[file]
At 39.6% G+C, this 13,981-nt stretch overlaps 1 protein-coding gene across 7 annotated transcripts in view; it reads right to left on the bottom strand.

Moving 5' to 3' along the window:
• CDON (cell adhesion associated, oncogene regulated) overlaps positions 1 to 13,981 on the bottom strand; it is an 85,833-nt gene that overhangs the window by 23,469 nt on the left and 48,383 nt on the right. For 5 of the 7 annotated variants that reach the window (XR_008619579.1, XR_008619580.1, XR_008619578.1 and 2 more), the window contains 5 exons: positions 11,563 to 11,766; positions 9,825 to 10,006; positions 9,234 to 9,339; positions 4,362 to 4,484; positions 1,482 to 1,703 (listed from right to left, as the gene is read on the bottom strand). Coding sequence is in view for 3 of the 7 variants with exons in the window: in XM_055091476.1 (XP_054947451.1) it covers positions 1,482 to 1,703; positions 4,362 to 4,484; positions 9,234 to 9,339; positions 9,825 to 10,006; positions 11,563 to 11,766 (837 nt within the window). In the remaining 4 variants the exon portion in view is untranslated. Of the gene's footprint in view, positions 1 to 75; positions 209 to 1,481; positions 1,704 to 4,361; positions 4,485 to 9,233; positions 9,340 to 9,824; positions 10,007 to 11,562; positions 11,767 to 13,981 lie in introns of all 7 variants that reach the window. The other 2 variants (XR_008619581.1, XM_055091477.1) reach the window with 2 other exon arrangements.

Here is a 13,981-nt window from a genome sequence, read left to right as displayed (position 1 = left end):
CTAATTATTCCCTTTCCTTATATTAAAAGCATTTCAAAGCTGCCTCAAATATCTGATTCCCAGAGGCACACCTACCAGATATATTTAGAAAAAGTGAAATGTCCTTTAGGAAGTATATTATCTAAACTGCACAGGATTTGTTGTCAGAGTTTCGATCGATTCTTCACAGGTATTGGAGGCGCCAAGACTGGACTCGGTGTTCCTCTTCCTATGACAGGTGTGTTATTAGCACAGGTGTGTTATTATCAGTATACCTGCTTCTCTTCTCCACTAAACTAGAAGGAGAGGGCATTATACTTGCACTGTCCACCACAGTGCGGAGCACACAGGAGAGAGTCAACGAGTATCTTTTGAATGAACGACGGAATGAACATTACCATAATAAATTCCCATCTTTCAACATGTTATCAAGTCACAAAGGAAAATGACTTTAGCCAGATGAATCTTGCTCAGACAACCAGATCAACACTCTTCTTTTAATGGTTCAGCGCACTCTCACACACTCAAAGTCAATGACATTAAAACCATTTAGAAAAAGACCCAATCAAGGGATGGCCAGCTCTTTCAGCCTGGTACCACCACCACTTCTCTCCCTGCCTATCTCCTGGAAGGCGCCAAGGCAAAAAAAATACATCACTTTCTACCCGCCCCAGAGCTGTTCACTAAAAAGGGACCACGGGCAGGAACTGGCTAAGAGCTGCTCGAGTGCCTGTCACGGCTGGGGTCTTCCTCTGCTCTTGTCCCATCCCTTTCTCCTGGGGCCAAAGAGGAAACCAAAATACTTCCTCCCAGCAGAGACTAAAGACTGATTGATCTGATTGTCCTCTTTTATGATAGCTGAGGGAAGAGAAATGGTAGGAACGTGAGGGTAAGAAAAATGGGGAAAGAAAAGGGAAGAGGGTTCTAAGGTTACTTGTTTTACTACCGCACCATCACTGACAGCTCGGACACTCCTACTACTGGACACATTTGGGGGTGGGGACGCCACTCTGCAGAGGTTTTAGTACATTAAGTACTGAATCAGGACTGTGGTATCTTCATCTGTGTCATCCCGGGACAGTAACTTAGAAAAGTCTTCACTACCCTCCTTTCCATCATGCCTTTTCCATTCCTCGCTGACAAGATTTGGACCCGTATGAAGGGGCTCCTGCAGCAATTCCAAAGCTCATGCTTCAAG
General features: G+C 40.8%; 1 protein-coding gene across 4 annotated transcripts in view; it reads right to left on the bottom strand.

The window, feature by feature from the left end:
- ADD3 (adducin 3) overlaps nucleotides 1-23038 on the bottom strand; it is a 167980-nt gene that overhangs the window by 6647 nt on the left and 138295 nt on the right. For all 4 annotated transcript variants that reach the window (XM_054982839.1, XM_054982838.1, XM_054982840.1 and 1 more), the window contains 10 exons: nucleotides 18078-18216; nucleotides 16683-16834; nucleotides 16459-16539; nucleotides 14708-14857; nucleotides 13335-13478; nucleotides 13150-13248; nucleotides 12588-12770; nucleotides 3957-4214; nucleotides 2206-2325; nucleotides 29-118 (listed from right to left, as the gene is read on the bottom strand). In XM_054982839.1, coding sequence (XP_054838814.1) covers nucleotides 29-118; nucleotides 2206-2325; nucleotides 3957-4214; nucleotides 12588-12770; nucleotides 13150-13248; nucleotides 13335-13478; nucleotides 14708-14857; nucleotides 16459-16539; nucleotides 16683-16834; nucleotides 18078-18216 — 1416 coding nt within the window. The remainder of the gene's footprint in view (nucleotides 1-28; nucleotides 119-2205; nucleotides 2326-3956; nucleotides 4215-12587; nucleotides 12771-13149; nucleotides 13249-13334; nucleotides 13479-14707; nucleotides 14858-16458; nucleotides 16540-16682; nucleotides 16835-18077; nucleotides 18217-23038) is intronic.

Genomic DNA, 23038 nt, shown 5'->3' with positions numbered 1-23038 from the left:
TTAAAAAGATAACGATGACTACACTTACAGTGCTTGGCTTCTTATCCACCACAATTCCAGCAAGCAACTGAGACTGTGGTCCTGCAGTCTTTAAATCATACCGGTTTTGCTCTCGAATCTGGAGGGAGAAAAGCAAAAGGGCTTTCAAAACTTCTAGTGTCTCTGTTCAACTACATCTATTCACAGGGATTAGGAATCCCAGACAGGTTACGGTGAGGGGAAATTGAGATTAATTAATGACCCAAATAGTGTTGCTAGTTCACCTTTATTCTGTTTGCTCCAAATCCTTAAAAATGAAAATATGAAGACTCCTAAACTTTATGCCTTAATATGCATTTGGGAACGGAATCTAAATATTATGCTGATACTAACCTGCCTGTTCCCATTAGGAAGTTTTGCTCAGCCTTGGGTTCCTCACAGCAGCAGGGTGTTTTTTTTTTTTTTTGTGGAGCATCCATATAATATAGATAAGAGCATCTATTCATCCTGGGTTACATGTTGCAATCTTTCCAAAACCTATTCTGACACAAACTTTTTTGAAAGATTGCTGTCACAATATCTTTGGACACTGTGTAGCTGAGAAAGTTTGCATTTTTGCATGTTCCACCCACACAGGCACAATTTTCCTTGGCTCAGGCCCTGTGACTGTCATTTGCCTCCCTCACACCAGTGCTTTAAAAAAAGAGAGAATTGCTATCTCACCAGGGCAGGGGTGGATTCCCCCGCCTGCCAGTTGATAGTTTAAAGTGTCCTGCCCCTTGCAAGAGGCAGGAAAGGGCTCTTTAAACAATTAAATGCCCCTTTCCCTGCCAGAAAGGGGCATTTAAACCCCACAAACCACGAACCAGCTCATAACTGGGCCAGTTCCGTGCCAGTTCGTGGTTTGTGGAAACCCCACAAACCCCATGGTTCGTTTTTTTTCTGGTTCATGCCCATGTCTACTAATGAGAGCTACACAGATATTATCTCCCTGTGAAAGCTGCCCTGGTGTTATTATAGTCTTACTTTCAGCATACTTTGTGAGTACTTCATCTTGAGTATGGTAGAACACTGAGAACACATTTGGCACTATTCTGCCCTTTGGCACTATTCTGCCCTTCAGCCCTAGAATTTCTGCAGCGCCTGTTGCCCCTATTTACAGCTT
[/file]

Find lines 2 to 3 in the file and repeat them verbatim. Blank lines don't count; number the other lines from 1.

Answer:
Moving 5' to 3' along the window:
• CDON (cell adhesion associated, oncogene regulated) overlaps positions 1 to 13,981 on the bottom strand; it is an 85,833-nt gene that overhangs the window by 23,469 nt on the left and 48,383 nt on the right. For 5 of the 7 annotated variants that reach the window (XR_008619579.1, XR_008619580.1, XR_008619578.1 and 2 more), the window contains 5 exons: positions 11,563 to 11,766; positions 9,825 to 10,006; positions 9,234 to 9,339; positions 4,362 to 4,484; positions 1,482 to 1,703 (listed from right to left, as the gene is read on the bottom strand). Coding sequence is in view for 3 of the 7 variants with exons in the window: in XM_055091476.1 (XP_054947451.1) it covers positions 1,482 to 1,703; positions 4,362 to 4,484; positions 9,234 to 9,339; positions 9,825 to 10,006; positions 11,563 to 11,766 (837 nt within the window). In the remaining 4 variants the exon portion in view is untranslated. Of the gene's footprint in view, positions 1 to 75; positions 209 to 1,481; positions 1,704 to 4,361; positions 4,485 to 9,233; positions 9,340 to 9,824; positions 10,007 to 11,562; positions 11,767 to 13,981 lie in introns of all 7 variants that reach the window. The other 2 variants (XR_008619581.1, XM_055091477.1) reach the window with 2 other exon arrangements.